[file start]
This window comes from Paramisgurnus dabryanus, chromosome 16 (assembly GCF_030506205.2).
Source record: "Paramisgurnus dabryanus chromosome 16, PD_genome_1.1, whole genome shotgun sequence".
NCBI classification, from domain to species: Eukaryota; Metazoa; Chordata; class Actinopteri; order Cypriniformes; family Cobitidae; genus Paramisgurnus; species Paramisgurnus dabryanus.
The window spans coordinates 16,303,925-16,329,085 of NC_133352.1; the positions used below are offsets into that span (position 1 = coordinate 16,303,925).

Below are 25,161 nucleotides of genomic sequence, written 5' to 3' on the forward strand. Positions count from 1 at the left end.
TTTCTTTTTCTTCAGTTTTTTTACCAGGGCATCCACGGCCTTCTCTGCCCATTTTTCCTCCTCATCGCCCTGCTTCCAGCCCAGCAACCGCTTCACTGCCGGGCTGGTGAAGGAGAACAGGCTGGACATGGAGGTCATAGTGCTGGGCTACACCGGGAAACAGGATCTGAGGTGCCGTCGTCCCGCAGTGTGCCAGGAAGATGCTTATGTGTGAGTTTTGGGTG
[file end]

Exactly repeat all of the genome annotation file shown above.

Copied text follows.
This window comes from Paramisgurnus dabryanus, chromosome 16 (assembly GCF_030506205.2).
Source record: "Paramisgurnus dabryanus chromosome 16, PD_genome_1.1, whole genome shotgun sequence".
NCBI classification, from domain to species: Eukaryota; Metazoa; Chordata; class Actinopteri; order Cypriniformes; family Cobitidae; genus Paramisgurnus; species Paramisgurnus dabryanus.
The window spans coordinates 16,303,925-16,329,085 of NC_133352.1; the positions used below are offsets into that span (position 1 = coordinate 16,303,925).

Below are 25,161 nucleotides of genomic sequence, written 5' to 3' on the forward strand. Positions count from 1 at the left end.
TTTCTTTTTCTTCAGTTTTTTTACCAGGGCATCCACGGCCTTCTCTGCCCATTTTTCCTCCTCATCGCCCTGCTTCCAGCCCAGCAACCGCTTCACTGCCGGGCTGGTGAAGGAGAACAGGCTGGACATGGAGGTCATAGTGCTGGGCTACACCGGGAAACAGGATCTGAGGTGCCGTCGTCCCGCAGTGTGCCAGGAAGATGCTTATGTGTGAGTTTTGGGTG